To have it of my trust or for my sake. . [Exeunt.

a

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SCENE II.

Belmont.

A Room in PORTIA's House.

Enter PORTIA and NERISSA.

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10

Portia. By my troth, Nerissa, my little body is aweary of this great world.

Nerissa. You would be, sweet madam, if your miseries were in the same abundance as your good fortunes are : and yet, for aught I see, they are as sick that surfeit with too much as they that starve with nothing. It is no mean happiness, therefore, to be seated in the mean : superfluity comes sooner by white hairs, but competency lives longer.

Portia. Good sentences and well pronounced.
Nerissa. They would be better, if well followed.

Portia. If to do were as easy as to know what were good to do, chapels had been churches and poor men's cottages princes' palaces. It is a good divine that follows his own instructions: I can easier teach twenty 15 what were good to be done, than be one of the twenty to follow mine own teaching. The brain may devise laws for the blood, but a hot temper leaps o’er a cold decree : such a hare is madness the youth, to skip o'er the meshes of good counsel the cripple. But this rea- 20 soning is not in the fashion to choose me a husband. O me, the word “choose " ! I may neither choose whom I would nor refuse whom I dislike; so is the will of a living daughter curbed by the will of a dead father. Is it not hard, Nerissa, that I cannot choose 25 one nor refuse none ?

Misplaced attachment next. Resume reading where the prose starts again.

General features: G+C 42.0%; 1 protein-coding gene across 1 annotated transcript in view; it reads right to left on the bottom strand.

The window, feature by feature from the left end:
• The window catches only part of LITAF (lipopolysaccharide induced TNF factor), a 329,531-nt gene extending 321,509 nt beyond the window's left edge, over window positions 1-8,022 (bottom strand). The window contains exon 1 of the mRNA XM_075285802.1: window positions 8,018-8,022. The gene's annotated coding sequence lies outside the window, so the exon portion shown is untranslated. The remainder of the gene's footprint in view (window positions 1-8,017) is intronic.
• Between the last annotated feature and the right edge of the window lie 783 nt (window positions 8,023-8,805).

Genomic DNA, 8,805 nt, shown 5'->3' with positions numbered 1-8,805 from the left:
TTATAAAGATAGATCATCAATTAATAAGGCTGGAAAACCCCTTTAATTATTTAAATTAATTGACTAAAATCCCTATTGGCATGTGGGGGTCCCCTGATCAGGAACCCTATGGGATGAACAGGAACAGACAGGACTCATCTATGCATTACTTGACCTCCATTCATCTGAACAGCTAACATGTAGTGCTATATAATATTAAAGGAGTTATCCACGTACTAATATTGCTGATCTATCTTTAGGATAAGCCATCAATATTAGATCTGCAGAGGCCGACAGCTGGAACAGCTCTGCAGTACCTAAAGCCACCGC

Nerissa. Your father was ever virtuous; and holy men at their death have good inspirations: therefore the lottery, that he hath devised in these three chests of gold, silver, and lead, whereof who chooses his 30